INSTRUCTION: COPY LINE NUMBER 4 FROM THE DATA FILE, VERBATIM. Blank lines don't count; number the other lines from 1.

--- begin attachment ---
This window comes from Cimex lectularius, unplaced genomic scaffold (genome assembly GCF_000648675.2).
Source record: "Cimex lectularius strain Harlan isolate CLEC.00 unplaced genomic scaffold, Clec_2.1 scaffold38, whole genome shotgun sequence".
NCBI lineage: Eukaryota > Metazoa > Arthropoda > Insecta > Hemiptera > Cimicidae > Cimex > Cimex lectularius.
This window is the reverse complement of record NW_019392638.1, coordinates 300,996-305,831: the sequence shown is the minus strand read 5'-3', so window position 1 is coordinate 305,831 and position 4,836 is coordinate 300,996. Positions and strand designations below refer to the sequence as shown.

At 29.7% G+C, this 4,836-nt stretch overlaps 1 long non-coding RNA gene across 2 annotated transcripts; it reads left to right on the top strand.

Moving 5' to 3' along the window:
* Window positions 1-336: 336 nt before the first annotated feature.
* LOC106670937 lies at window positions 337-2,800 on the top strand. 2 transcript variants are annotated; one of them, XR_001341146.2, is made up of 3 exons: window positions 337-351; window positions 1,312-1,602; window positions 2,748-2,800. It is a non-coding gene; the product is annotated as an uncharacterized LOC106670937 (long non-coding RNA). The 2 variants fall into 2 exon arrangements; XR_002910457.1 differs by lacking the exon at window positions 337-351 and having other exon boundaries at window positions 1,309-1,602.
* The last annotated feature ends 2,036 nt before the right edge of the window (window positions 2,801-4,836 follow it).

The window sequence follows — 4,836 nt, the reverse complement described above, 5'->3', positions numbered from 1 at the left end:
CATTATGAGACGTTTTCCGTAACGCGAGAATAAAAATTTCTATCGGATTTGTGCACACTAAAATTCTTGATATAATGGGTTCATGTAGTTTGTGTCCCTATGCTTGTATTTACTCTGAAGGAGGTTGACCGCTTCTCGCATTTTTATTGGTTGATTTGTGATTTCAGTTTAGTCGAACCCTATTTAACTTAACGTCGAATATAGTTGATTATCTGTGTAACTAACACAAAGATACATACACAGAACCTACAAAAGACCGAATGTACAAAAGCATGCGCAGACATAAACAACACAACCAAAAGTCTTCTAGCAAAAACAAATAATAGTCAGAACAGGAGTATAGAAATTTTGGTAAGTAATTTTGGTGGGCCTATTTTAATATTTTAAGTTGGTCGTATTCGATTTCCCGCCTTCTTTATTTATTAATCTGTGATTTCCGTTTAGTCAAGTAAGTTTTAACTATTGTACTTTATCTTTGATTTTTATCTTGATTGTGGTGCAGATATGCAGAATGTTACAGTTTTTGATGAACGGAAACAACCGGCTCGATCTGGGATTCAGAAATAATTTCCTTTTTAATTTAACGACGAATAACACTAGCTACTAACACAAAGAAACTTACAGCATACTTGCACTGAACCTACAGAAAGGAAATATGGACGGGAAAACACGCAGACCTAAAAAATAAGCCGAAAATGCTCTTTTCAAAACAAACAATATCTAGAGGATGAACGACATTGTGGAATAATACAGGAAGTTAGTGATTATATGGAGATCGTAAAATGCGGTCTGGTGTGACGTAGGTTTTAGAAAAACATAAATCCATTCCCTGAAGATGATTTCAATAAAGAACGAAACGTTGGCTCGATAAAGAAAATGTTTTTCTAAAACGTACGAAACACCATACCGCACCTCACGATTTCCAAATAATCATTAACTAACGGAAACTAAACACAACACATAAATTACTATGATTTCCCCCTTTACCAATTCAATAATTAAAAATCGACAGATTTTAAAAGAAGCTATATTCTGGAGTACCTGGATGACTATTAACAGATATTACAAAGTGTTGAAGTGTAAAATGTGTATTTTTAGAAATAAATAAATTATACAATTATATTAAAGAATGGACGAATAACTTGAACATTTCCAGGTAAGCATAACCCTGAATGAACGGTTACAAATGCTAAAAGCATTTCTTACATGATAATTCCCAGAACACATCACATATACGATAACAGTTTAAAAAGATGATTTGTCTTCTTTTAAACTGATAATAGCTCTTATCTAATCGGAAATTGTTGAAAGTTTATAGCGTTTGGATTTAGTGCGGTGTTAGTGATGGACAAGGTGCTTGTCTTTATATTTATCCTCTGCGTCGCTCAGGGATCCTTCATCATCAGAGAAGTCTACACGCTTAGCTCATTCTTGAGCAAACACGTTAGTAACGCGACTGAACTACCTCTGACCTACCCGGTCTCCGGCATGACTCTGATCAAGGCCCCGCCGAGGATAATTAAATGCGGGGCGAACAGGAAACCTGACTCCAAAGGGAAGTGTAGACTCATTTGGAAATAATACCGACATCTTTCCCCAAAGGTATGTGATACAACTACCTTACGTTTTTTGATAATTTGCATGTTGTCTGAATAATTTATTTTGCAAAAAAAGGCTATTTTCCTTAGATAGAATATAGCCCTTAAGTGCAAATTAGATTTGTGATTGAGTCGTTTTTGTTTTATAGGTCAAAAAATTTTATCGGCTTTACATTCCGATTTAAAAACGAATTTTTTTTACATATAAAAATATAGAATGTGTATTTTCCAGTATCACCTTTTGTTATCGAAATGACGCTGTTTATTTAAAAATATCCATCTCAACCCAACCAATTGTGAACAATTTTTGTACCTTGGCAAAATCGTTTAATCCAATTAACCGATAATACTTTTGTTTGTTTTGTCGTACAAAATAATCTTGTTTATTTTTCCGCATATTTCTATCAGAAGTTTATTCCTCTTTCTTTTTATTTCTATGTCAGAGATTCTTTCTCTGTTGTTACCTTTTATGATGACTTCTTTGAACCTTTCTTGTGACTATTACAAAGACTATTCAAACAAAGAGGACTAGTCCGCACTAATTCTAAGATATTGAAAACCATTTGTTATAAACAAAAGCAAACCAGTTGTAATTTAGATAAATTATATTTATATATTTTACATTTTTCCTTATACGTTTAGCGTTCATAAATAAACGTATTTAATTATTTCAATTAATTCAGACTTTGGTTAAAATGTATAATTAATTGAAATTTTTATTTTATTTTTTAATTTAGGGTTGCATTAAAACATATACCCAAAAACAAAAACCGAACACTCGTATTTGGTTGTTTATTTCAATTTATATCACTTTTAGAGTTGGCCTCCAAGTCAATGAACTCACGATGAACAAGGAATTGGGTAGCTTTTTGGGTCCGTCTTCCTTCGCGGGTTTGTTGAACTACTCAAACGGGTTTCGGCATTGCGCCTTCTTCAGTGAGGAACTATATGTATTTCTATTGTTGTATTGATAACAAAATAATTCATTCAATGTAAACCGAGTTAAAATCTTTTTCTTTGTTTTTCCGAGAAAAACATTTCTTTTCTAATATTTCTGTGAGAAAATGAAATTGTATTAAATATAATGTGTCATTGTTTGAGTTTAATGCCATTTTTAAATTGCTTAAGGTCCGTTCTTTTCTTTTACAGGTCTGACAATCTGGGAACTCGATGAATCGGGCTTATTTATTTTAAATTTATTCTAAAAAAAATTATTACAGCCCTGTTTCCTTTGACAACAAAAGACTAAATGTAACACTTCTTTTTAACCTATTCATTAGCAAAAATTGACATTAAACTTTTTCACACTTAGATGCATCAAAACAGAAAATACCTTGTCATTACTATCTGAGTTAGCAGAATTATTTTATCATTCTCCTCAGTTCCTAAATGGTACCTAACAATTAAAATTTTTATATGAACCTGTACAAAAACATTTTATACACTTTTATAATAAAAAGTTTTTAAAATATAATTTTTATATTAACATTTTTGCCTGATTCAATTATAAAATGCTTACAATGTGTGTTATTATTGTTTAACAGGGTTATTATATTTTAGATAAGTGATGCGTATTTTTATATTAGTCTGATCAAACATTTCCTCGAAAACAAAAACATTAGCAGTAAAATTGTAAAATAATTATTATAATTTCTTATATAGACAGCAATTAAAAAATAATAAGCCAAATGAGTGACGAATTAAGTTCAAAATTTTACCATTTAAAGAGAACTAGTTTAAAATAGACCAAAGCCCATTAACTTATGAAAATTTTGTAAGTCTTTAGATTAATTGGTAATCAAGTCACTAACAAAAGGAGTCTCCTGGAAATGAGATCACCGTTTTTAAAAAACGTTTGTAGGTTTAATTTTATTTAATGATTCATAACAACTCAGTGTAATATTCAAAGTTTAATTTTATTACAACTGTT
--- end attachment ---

This window is the reverse complement of record NW_019392638.1, coordinates 300,996-305,831: the sequence shown is the minus strand read 5'-3', so window position 1 is coordinate 305,831 and position 4,836 is coordinate 300,996. Positions and strand designations below refer to the sequence as shown.